Global Challenges/Chemistry Solutions
Promoting Personal Safety & National Security: Boosting the sensitivity of airport security screening
January 28, 2013
SummaryScientists are reporting a simple way to improve
the sensitivity of the test often used to detect
traces of explosives on the hands, carry-ons and
other possessions of passengers at airport
security screening stations. Their report appears
in ACS’ The Journal of Physical Chemistry C.
Today’s solution is a simple way to improve the sensitivity of the test often used to detect traces of explosives on the hands, carry-ons and other possessions of passengers at airport security screening stations. A group of scientists reported their innovation in ACS’ The Journal of Physical Chemistry C.
These tests for traces of explosives begin by rubbing a swab made from glass fiber, Teflon or cotton over the suspect material. Analysis of the swab in a detector — usually a device called an ion mobility spectrometer — alerts agents to any explosive residues on the swab material.
Here’s lead author Yehuda Zeiri, Ph.D., from Ben Gurion University of the Negev in Israel:
“Common explosives like TNT are solids with very low vapor pressure at room temperature, so the best way to detect them is to search for particulate traces that rub off on clothing and luggage. To help security agencies prevent attacks more successfully, we studied how explosive particles adhere to surfaces and how we could improve swabs to pick up even smaller amounts of explosives.”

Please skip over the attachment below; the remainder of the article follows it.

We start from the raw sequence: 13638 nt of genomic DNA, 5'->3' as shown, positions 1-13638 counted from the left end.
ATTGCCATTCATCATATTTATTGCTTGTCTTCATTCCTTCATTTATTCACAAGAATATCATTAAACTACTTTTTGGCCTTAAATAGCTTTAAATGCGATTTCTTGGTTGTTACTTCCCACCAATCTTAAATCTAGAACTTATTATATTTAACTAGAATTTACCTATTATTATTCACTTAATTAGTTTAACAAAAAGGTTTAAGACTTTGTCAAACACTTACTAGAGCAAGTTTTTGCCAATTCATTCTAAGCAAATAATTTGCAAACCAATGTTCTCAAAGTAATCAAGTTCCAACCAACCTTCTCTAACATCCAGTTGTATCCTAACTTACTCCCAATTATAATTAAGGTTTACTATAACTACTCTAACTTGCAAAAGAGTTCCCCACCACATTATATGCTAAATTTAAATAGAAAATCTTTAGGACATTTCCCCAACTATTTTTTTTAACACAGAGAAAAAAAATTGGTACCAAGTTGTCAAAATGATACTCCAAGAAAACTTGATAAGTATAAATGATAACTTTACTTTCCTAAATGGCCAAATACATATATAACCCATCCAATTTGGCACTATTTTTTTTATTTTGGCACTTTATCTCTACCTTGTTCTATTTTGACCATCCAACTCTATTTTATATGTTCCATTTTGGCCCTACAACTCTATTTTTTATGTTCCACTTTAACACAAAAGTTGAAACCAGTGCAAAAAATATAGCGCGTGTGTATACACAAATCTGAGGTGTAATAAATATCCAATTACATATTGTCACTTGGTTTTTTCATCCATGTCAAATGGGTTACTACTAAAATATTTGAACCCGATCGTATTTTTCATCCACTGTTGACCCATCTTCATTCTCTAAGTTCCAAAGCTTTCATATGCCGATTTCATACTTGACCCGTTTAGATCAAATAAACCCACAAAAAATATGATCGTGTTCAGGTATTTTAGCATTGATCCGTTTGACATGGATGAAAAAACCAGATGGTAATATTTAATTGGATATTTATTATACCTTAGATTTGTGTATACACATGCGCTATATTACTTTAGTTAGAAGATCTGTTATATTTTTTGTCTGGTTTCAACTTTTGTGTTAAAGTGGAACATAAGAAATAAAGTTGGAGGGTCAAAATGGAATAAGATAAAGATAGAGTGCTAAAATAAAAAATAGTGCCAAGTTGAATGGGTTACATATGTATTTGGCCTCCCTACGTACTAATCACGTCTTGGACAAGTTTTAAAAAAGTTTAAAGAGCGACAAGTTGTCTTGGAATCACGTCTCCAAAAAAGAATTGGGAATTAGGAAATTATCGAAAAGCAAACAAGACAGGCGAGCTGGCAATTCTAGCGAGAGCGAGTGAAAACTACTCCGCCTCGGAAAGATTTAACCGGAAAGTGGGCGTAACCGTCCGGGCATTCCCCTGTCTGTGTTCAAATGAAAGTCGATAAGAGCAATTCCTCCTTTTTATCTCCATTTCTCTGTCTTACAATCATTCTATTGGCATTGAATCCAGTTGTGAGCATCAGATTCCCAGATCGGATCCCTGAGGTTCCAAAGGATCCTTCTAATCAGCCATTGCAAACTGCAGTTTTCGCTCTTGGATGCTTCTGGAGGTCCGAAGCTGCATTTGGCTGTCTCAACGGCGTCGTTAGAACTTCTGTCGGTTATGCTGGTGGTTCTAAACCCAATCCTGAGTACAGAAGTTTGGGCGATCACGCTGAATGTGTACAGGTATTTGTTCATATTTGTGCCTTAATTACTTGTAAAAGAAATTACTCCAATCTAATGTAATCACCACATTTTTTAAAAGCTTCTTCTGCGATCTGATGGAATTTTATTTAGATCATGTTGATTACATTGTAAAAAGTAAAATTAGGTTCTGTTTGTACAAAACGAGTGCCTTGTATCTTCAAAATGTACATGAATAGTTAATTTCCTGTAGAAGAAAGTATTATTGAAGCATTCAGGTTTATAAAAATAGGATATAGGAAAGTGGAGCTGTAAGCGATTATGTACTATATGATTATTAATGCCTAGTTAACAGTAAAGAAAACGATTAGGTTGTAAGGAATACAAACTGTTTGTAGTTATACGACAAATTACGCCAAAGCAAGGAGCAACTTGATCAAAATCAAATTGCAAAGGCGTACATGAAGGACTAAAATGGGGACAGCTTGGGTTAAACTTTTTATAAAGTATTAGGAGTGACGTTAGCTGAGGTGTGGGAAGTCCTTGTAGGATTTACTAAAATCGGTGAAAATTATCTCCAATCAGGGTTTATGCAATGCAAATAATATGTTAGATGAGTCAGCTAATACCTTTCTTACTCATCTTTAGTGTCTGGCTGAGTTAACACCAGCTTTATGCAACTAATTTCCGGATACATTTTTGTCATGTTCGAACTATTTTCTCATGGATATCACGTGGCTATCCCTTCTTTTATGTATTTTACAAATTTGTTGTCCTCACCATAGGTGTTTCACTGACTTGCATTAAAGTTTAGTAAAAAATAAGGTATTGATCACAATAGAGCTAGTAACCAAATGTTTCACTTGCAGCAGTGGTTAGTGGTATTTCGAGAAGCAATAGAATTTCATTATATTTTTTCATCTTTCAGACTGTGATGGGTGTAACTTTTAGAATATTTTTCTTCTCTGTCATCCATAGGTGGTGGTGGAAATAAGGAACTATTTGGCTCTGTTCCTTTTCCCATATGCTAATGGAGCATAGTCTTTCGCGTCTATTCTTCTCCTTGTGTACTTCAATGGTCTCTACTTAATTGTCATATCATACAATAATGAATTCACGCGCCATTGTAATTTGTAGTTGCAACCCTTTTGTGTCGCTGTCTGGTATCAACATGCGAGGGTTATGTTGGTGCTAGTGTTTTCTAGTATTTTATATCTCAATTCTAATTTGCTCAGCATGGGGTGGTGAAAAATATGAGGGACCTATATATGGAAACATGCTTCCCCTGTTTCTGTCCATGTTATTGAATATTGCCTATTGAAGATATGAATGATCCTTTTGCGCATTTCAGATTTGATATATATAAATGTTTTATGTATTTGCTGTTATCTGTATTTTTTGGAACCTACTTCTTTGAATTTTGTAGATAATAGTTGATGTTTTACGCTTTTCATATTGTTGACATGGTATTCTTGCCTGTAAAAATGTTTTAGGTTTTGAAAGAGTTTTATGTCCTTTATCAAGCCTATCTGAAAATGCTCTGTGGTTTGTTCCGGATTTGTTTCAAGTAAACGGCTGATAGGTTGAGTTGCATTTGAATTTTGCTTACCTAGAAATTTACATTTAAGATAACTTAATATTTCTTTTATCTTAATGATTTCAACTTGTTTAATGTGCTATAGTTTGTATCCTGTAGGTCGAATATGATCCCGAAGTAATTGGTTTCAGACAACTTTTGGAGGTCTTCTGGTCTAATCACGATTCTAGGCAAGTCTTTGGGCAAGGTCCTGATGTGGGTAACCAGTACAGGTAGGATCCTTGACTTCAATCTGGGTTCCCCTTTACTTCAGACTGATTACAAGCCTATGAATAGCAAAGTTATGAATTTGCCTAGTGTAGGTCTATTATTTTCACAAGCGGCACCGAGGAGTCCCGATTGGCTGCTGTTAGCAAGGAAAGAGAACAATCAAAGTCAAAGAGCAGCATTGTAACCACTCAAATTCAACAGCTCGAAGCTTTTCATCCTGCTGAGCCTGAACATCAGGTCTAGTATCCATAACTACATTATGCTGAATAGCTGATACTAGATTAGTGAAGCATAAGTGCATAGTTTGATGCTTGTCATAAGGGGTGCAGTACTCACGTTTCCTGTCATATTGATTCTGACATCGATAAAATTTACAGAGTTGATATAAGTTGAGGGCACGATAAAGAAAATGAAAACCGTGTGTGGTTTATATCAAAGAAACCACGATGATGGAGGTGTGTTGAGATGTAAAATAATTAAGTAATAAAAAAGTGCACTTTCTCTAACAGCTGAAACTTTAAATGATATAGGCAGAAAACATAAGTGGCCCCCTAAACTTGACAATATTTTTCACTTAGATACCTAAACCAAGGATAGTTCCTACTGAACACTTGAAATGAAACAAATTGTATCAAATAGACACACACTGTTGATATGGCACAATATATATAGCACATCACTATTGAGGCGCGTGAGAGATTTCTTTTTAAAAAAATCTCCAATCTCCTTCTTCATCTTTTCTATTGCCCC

Using an atomic force microscope to measure the adhesive forces between explosive particles and different self-assembled monolayers, the scientists concluded that swab fabrics could be improved to collect smaller amounts of explosives by peppering them with hydroxyl, phenyl and amine functional groups.
“We believe that such additions could enhance the binding between the swab and irregularly shaped explosive particles.”
Smart Chemists/Innovative Thinking
Smart chemists. Innovative thinking. That’s the key to solving global challenges of the 21st Century. Please check out more of our full-length podcasts on wide-ranging issues facing chemistry and science, such as promoting public health, developing new fuels and confronting climate change, at www.acs.org/GlobalChallenges Today’s podcast was written by Sam Lemonick. I’m Katie Cottingham at the American Chemical Society in Washington.
Ben Gurion University of the Negev